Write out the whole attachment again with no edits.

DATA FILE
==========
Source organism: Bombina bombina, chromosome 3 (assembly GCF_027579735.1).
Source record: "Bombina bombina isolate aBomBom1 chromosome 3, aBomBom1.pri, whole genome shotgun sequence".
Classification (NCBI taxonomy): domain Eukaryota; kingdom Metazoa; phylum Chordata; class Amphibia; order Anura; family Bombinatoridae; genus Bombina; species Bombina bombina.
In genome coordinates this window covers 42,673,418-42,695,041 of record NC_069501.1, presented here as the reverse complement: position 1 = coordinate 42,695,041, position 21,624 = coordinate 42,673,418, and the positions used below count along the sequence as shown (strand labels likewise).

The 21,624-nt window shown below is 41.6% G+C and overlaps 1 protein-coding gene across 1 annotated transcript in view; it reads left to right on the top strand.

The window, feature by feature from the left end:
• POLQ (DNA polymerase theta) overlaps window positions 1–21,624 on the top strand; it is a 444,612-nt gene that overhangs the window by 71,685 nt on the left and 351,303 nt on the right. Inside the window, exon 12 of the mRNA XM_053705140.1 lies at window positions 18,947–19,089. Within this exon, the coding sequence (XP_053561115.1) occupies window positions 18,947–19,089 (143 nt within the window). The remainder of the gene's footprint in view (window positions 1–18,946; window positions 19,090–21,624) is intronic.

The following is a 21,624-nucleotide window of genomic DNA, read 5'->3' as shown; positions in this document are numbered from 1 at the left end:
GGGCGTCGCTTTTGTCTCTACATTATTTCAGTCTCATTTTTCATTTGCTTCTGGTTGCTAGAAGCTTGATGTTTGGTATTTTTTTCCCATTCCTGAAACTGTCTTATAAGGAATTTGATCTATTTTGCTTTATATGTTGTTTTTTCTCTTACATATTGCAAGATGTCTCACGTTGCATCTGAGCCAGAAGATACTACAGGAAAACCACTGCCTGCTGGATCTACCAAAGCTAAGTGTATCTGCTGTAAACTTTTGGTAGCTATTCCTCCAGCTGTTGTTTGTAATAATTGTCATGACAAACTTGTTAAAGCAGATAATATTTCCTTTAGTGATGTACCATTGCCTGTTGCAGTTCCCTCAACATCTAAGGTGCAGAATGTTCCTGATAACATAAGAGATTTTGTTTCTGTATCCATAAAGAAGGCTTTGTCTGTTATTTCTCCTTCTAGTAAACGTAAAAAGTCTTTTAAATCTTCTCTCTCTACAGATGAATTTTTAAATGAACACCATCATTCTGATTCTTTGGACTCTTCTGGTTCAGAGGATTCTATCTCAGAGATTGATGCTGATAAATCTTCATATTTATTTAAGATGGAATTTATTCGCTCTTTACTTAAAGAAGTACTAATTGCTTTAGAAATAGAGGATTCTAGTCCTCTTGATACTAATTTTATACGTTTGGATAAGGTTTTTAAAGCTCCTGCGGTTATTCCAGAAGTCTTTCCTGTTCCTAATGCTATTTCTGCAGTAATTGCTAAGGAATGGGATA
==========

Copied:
Source organism: Bombina bombina, chromosome 3 (assembly GCF_027579735.1).
Source record: "Bombina bombina isolate aBomBom1 chromosome 3, aBomBom1.pri, whole genome shotgun sequence".
Classification (NCBI taxonomy): domain Eukaryota; kingdom Metazoa; phylum Chordata; class Amphibia; order Anura; family Bombinatoridae; genus Bombina; species Bombina bombina.
In genome coordinates this window covers 42,673,418-42,695,041 of record NC_069501.1, presented here as the reverse complement: position 1 = coordinate 42,695,041, position 21,624 = coordinate 42,673,418, and the positions used below count along the sequence as shown (strand labels likewise).

The 21,624-nt window shown below is 41.6% G+C and overlaps 1 protein-coding gene across 1 annotated transcript in view; it reads left to right on the top strand.

The window, feature by feature from the left end:
• POLQ (DNA polymerase theta) overlaps window positions 1–21,624 on the top strand; it is a 444,612-nt gene that overhangs the window by 71,685 nt on the left and 351,303 nt on the right. Inside the window, exon 12 of the mRNA XM_053705140.1 lies at window positions 18,947–19,089. Within this exon, the coding sequence (XP_053561115.1) occupies window positions 18,947–19,089 (143 nt within the window). The remainder of the gene's footprint in view (window positions 1–18,946; window positions 19,090–21,624) is intronic.

The following is a 21,624-nucleotide window of genomic DNA, read 5'->3' as shown; positions in this document are numbered from 1 at the left end:
GGGCGTCGCTTTTGTCTCTACATTATTTCAGTCTCATTTTTCATTTGCTTCTGGTTGCTAGAAGCTTGATGTTTGGTATTTTTTTCCCATTCCTGAAACTGTCTTATAAGGAATTTGATCTATTTTGCTTTATATGTTGTTTTTTCTCTTACATATTGCAAGATGTCTCACGTTGCATCTGAGCCAGAAGATACTACAGGAAAACCACTGCCTGCTGGATCTACCAAAGCTAAGTGTATCTGCTGTAAACTTTTGGTAGCTATTCCTCCAGCTGTTGTTTGTAATAATTGTCATGACAAACTTGTTAAAGCAGATAATATTTCCTTTAGTGATGTACCATTGCCTGTTGCAGTTCCCTCAACATCTAAGGTGCAGAATGTTCCTGATAACATAAGAGATTTTGTTTCTGTATCCATAAAGAAGGCTTTGTCTGTTATTTCTCCTTCTAGTAAACGTAAAAAGTCTTTTAAATCTTCTCTCTCTACAGATGAATTTTTAAATGAACACCATCATTCTGATTCTTTGGACTCTTCTGGTTCAGAGGATTCTATCTCAGAGATTGATGCTGATAAATCTTCATATTTATTTAAGATGGAATTTATTCGCTCTTTACTTAAAGAAGTACTAATTGCTTTAGAAATAGAGGATTCTAGTCCTCTTGATACTAATTTTATACGTTTGGATAAGGTTTTTAAAGCTCCTGCGGTTATTCCAGAAGTCTTTCCTGTTCCTAATGCTATTTCTGCAGTAATTGCTAAGGAATGGGATA